Then, alarmed to see the Left steal the thunder on the issue of India-US civilian nuclear cooperation agreement, the BJP reinforced its ‘nationalist’ credentials by censuring the Bush-Manmohan Singh initiative. Again, at considerable cost to its credibility because the civilian nuclear ‘deal’ was a corollary of the initiatives taken by the NDA government, particularly when Jaswant Singh as the external affairs minister was chasing the Clinton’s era assistant secretary of state, Strobe Talbot all over the globe.

Manmohan Singh’s luncheon meeting with the BJP leaders being the first of its kind, it should have set the tone for a free and fair exchange of ideas on a range of issue. Ideally, this exchange should be conducted in a more transparent manner, in parliament. But politicians have devalued parliament to such an extent that not much of substance is expected to be discussed there. Democracy cannot be well served if serious business over lunch and dinner are to become substitutes for open discussions in parliament.

It needs to be added there is no suggestion that the prime minister must discontinue his meetings with Opposition leaders. Far from it; he should meet them more often. But the point is the people of the country have a right to know the exact stand of various parties apart from the government on matters like Indo-Pak relations and nuclear tie-up with the US.

Political parties in India are shamelessly double-faced. They take one stand when they are in power and reverse it when in Opposition, and more often than not, they take one stand in public and quite the opposite in a closed door meeting. An open discussion may not altogether prevent them from double-speak but it may at least discourage them from being patently economical on honesty and truth.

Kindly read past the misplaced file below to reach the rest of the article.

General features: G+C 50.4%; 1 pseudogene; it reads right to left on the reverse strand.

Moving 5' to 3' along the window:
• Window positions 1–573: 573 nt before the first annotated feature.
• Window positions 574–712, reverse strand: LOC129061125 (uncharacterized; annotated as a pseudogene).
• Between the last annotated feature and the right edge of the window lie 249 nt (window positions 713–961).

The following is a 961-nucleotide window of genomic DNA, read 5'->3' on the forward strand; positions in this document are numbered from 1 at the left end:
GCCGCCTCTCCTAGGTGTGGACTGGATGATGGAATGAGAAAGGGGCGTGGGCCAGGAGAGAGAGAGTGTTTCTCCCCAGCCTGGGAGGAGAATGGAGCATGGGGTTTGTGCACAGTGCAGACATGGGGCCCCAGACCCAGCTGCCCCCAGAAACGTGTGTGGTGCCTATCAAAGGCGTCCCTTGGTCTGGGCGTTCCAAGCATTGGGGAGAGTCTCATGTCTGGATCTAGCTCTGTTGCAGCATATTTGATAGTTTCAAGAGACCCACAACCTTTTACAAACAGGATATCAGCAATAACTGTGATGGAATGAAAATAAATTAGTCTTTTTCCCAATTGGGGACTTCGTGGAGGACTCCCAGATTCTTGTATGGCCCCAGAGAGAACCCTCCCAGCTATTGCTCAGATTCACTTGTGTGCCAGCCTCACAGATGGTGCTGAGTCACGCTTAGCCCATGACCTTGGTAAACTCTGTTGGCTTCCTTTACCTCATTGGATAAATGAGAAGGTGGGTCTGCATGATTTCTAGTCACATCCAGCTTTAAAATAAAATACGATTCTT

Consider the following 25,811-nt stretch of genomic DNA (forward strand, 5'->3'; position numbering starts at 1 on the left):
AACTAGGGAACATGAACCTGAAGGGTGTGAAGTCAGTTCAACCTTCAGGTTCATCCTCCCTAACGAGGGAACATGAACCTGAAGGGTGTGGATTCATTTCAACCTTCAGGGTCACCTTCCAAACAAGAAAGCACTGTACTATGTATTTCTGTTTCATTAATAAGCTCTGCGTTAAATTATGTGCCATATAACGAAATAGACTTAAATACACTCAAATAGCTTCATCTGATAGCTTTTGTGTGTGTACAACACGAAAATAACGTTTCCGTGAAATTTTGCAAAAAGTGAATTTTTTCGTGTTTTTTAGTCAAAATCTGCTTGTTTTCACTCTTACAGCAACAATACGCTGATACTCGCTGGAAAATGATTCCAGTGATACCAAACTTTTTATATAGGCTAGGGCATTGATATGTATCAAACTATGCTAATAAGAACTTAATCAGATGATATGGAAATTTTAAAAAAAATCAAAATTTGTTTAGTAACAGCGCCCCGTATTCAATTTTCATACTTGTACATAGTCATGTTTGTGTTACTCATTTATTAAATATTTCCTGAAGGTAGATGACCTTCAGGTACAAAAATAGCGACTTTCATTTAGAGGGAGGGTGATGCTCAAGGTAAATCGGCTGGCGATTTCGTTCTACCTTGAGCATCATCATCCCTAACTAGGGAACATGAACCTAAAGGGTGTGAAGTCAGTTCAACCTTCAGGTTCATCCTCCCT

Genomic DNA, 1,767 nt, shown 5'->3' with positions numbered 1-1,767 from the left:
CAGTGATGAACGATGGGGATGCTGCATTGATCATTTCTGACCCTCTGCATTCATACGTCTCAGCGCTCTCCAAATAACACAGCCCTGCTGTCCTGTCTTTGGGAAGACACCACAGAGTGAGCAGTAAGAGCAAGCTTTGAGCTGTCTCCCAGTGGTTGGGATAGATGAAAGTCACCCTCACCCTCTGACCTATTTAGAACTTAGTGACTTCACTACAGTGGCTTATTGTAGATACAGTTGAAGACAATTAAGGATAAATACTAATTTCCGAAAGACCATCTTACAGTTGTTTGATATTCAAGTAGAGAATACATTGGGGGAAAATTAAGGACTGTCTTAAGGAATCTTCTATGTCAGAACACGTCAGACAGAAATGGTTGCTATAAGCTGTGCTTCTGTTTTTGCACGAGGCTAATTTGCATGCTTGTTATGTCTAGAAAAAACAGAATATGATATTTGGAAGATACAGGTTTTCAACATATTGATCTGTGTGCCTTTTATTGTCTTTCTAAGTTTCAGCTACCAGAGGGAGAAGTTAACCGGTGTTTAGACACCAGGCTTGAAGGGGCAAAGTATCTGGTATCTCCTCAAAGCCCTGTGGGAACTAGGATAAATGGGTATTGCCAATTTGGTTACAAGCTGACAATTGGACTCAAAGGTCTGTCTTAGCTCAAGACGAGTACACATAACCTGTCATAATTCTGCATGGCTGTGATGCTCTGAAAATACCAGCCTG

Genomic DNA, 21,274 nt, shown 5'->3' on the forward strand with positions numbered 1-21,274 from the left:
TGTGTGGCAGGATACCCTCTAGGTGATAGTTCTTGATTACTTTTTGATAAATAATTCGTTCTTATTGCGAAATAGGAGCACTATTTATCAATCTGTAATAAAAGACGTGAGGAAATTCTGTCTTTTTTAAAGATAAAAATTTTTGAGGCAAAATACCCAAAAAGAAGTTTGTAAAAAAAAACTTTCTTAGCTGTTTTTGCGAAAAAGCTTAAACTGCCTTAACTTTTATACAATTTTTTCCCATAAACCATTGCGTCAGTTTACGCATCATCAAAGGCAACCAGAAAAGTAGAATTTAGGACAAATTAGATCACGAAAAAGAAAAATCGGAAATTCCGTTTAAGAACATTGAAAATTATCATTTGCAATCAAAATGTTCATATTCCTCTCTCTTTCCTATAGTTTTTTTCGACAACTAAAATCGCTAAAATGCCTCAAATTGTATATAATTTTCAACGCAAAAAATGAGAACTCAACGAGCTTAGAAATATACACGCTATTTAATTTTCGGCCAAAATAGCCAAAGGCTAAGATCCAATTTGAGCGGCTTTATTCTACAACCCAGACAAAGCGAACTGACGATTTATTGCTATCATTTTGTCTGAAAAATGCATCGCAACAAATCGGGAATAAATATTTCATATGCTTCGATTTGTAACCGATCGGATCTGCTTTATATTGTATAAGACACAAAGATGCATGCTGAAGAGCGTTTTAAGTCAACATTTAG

The so-called ‘serious’ differences on policy matters among the various parties often look unconvincing. For instance, there seems to be hardly any major deviation in the basics of economic, social and foreign policies advocated by the Congress and the BJP. The ‘ideological’ divide is becoming thinner and thinner with the mushrooming of political parties headed by regional ‘lords’ or parties designed to project one person and his/her family. If the Marxist ruled West Bengal is an indicator, even the Left parties seem to be in a mood to tacitly support many of the new ‘capitalist’ economic postulates.

What is worrisome is that the ‘differences’ arise because of bad chemistry between parties and their leaders. Not wishing to fix the blame on any one party in particular, it will appear that these days political parties think that personalised attack is the most effective way of hitting the rivals. That trend has to end before gourmet lunches at the PMO--or party headquarters-- are to be extolled for their political virtues.

- Syndicate Features -